According to the Barcelona Hotel Guild, the city’s hotel occupancy rate reached nearly 85% during this period, a level above industry expectations and close to the level it was before the Covid-19 pandemic.
“Some economic lobbies want to get back to that level, and we’re getting closer and closer to it,” regrets Marti Couso, a member of the Gothic Quarterly Association, recalling his “shock” at the strong resurgence of cruise “mass tourism” after two years of the health crisis.
The 32-year-old biology professor, who was born in the historic heart of Barcelona, lives in one of the most visited areas of the city. He says he was impressed by the calm of medieval streets, which tour operators usually sweep over, after the staggering drop in tourists, by 76.8% in 2020.
“Immediately people took back the squares, and the children started playing in the street again, we found ourselves,” said the 30-year-old, without denying the difficulties caused by the collapse of tourism that had previously accounted for the epidemic about 15% of the GDP of the second city. In Spain, it has a population of 1.6 million.
He asserts that the epidemic “has proven that economic monoculture based on tourism generates a lot of instability.” “The majority of locals who worked in tourism found themselves out of work overnight.”
lost time ?
The crisis came as Barcelona just had a record 12 million visitors in 2019, not counting the millions of cruise passengers and tourists staying outside the city or in apartments without permits.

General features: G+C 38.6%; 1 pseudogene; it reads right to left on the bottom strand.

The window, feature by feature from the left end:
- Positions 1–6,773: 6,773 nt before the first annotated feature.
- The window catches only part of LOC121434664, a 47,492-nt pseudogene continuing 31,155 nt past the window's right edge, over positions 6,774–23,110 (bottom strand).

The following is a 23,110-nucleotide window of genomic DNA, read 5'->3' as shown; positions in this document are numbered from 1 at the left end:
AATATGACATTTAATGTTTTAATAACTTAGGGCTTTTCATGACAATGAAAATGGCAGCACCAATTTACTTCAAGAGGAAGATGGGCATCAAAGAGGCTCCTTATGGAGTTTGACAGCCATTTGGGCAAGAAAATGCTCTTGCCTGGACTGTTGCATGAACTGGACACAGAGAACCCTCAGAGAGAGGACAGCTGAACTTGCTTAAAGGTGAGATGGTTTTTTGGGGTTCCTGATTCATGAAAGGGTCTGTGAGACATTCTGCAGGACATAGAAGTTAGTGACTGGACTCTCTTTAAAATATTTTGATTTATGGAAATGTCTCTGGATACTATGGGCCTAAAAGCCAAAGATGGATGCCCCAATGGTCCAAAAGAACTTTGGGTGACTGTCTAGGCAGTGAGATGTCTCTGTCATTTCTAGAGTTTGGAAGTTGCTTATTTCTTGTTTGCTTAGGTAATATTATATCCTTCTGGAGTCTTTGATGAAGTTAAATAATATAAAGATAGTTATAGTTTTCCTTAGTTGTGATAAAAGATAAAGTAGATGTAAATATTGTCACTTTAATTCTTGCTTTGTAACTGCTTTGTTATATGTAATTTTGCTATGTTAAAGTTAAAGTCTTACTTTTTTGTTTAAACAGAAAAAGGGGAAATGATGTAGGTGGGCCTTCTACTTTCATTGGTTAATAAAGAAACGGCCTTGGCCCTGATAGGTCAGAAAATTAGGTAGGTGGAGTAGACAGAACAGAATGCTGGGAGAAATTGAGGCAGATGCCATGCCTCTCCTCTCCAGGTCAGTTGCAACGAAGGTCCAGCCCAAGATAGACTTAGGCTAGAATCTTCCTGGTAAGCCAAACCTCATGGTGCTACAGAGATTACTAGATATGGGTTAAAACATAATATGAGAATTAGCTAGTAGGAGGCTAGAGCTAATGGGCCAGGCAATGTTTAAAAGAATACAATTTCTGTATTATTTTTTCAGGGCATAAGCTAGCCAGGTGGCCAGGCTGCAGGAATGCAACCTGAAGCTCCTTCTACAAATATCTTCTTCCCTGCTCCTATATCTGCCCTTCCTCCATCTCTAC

A concern for residents who, in 2017, in a survey organized by the municipality, identified tourism as the main problem for the city.
“We need to change the paradigm to reconcile the two worlds: we cannot make the tourist bubble city on one side and the city of local residents on the other,” believes Francesc Muñoz, director of the Urbanization Observatory in the autonomous community. University of Barcelona.
Faced with an influx of visitors once again strolling the famous Ramblas and drinking sangria on café terraces, as prices have exploded, Town Hall — which has already taken action in the past to limit residential tourism rentals — is considering new measures. Thus, access to the busiest squares can be restricted and the movement of tourist buses can be further supervised.
“Tourism is an important economic, social and cultural asset for Barcelona,” but it leads to “problems of coexistence,” acknowledges Xavier Marci, the city council member responsible for tourism. “What is needed is to improve benefits and control harm. This is a debate in which all European cities participate.”
However, many residents criticize the city for not taking advantage of the health crisis to reformulate its tourism model. “These two years have not been wasted. It is very difficult to solve the problems of tourism in the absence of it,” defends Mr. Marcet.
On the sunny Barcelona Cathedral Square in the Gothic Quarter, Eva Marti says she understands the concerns of local residents, but thinks it is necessary to find a formula to maintain a business that many Barcelona residents depend on.
A few months ago, this 51-year-old woman was finally able to resume her work as a guide in German and Italian, after a “very difficult” year caused by the pandemic. But she is now concerned about the potential consequences of the new restrictions on her business.
“In my 13 years with my guide, it has become more and more difficult to introduce tourists around town,” she explains, referring to regulations that, for example, prevent groups from stopping in certain areas. 15 people.
She believes that “we have to find a balance”, as she speeds up to resume a visit she is organizing for a group who have come to discover the city center from a cruise ship anchored in the port.